Coronavirus Singapore

Around 50 nightlife spots that broke rules cannot reopen

Others that pivoted to F&B must stay shut till they clear inspections, take extra safe management steps

New measures for nightlife establishments that pivoted to F&B operations include having closed-circuit television cameras covering all areas of operation. The interior of the outlet must also be visible to people outside - no blackout windows or opaq
New measures for nightlife establishments that pivoted to F&B operations include having closed-circuit television cameras covering all areas of operation. The interior of the outlet must also be visible to people outside - no blackout windows or opaque doors are allowed. ST PHOTO: GIN TAY

Around 50 converted nightlife establishments that flouted Covid-19 rules since October last year will not be allowed to reopen under the Covid-19 (Temporary Measures) (Control Order) Regulations 2020.

Others that previously pivoted to food and beverage (F&B) operations must remain closed, including for takeaways, until they pass inspections and receive a conditional permit, the authorities said.

This comes after more than 400 pivoted nightlife outlets were ordered to close for two weeks from July 16 to Friday to break the community transmission of the virus from the cluster at KTV lounges and nightclubs.

There are 251 cases linked to the cluster at KTV lounges and clubs as at yesterday noon.

If outlets are permitted to open, they will have to adhere to additional safe management measures, on top of existing ones for the F&B sector, said the ministries of Sustainability and the Environment, Home Affairs, and Trade and Industry in a joint statement yesterday.

The additional measures include locking all private rooms and using only the main hall for F&B operations. The outlets must also have closed-circuit television cameras covering all areas of operation, including the entrances of the locked private rooms. Lighting in the venues must be sufficient for activities to be seen on cameras, the ministries said.

The interior of the outlet must also be visible to people outside - no blackout windows or opaque doors are allowed.

Equipment for public entertainment, such as pool tables, dart boards and karaoke machines, must be moved out of their patrons' sight.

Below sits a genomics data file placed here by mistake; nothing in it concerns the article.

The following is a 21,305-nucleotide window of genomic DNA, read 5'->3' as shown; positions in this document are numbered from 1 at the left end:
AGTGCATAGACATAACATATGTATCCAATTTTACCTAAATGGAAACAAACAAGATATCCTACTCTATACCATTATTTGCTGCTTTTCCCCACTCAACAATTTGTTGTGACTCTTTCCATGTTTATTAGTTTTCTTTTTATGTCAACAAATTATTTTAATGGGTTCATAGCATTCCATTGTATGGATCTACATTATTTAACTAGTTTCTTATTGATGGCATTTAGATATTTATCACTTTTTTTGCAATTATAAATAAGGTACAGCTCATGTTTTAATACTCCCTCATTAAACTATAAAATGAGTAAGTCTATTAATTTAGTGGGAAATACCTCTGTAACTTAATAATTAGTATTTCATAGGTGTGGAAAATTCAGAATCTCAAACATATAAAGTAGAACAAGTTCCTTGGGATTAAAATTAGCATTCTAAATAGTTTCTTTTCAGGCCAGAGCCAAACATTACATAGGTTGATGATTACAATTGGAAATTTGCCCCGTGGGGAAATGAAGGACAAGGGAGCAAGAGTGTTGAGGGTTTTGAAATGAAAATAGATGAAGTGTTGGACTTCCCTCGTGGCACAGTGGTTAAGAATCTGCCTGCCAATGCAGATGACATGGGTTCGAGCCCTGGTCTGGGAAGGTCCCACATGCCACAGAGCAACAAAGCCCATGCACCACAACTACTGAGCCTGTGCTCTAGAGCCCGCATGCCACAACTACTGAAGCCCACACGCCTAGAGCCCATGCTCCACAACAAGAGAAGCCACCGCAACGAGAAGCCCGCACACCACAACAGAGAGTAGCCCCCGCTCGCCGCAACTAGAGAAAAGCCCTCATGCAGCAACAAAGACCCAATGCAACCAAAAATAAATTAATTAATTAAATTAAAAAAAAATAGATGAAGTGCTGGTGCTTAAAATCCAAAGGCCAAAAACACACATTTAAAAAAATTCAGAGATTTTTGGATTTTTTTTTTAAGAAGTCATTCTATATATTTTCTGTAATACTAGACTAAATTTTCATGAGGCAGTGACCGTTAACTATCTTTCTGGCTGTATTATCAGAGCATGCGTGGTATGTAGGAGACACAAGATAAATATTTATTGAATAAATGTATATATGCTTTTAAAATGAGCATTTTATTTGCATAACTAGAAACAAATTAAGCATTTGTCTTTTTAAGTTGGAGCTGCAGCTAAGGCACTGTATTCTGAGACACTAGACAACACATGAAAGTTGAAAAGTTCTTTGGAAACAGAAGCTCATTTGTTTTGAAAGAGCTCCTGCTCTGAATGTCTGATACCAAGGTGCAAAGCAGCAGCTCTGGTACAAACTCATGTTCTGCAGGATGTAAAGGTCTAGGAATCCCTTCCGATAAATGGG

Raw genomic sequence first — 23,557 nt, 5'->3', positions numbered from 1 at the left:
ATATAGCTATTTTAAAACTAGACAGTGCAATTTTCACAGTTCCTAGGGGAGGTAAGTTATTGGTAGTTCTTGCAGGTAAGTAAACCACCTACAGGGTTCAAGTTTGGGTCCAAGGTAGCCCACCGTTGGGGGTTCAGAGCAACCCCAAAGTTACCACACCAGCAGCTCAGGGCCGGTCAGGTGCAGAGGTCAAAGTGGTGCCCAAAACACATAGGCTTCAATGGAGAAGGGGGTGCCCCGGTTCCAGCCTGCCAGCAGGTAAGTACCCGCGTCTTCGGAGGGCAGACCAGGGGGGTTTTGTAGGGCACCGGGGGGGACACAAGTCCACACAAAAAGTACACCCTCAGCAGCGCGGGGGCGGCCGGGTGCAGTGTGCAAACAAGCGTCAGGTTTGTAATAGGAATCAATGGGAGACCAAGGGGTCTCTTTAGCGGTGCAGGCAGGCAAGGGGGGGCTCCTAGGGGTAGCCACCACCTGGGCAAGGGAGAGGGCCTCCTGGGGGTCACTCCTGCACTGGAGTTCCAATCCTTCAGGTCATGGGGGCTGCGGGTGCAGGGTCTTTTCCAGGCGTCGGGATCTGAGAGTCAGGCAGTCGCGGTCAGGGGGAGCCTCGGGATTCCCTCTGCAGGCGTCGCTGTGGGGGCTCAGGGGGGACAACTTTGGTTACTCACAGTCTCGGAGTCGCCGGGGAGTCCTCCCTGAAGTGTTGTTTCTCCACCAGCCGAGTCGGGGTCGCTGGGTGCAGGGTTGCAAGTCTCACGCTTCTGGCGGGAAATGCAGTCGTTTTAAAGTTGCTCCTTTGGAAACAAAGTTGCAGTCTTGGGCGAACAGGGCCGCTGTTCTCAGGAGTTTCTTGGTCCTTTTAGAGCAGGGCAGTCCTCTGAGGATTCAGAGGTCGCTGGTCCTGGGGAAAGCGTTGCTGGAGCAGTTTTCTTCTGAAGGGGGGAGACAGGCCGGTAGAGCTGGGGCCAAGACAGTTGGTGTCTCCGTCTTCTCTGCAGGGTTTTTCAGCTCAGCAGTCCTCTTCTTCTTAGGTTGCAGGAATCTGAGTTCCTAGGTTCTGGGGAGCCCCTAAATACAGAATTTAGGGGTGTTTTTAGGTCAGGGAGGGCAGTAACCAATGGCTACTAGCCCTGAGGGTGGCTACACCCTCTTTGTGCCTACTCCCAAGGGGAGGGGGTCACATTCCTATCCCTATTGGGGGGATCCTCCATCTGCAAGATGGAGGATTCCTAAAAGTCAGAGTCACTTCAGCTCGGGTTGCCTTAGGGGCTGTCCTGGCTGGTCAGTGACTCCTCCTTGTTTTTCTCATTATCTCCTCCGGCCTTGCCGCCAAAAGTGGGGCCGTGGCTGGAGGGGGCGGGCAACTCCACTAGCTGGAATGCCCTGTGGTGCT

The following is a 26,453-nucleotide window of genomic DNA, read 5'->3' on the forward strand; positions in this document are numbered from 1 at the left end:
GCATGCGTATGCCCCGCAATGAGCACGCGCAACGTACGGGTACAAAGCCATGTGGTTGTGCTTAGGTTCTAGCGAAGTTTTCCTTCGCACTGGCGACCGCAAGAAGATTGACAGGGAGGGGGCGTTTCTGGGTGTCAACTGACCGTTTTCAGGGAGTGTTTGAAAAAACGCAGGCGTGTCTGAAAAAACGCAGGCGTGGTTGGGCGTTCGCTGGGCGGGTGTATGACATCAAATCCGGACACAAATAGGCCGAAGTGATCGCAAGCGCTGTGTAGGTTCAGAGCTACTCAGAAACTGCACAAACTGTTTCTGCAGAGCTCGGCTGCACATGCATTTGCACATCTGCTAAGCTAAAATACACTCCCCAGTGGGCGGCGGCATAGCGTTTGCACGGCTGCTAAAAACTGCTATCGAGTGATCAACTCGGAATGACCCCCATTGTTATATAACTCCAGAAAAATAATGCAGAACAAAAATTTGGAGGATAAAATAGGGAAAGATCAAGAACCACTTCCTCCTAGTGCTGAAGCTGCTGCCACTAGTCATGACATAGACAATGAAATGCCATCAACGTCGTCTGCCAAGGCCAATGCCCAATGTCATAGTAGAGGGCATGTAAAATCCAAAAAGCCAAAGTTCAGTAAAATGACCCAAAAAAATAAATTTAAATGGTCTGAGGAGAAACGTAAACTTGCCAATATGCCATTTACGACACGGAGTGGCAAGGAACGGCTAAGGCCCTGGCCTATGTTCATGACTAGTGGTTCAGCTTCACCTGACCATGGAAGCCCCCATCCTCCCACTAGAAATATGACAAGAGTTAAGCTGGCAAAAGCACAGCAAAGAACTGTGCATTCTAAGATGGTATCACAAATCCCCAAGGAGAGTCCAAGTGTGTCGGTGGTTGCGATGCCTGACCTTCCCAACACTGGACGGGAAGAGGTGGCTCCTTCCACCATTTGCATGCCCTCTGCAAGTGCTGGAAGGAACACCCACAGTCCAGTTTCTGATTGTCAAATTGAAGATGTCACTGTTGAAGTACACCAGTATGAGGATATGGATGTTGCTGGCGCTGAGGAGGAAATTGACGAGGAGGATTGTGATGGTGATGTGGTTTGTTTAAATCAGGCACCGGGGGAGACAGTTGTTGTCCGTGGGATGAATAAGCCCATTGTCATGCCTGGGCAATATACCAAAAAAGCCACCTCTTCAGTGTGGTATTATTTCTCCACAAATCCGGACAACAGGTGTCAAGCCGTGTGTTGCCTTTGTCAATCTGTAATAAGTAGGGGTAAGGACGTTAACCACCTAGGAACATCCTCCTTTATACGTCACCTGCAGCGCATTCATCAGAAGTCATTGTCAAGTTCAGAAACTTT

Separately, all employees have to take a one-time polymerase chain reaction test before resuming operations. Thereafter, they are required to undergo Covid-19 testing at the Health Promotion Board's quick test centre every seven days after operations resume.

This is more stringent than for typical F&B outlets, where employees have to do such tests every 14 days.

In addition, employees deployed at the entrance of the outlet are not allowed to delay the entry of enforcement officers, or prevent members of the public from looking in.

The authorities warned that any outlet found to have resumed operations without a permit from the Ministry of Trade and Industry will face firm action.

This includes prosecution and having their licences for food, public entertainment and liquor cancelled.

The permits can be withdrawn and the outlets ordered to shut immediately if they are caught flouting the measures.

Seven nightlife operators have thus far had their food shop licences revoked and were ordered to stop operations. They will not be allowed to reopen until nightlife operations are permitted again.

They are: Peony Garden Food House (also known as Club Diamond) in New Bridge Road, 3 Kings Pub in Lucky Plaza, DMAX in Beach Road, The Charm in South Bridge Road, Icon II (also known as Club IICON) in Selegie Road, Frederico's Paddles Too Pub & Cafeteria in East Coast Road and Club D'Obsession (also known as Herness 8) in Cuppage Plaza.

Their offences include allowing hostessing, providing entertainment such as card and dice games, as well as allowing groups larger than two to eat at the same table.

A version of this article appeared in the print edition of The Sunday Times on August 01, 2021, with the headline 'Around 50 nightlife spots that broke rules cannot reopen'. Subscribe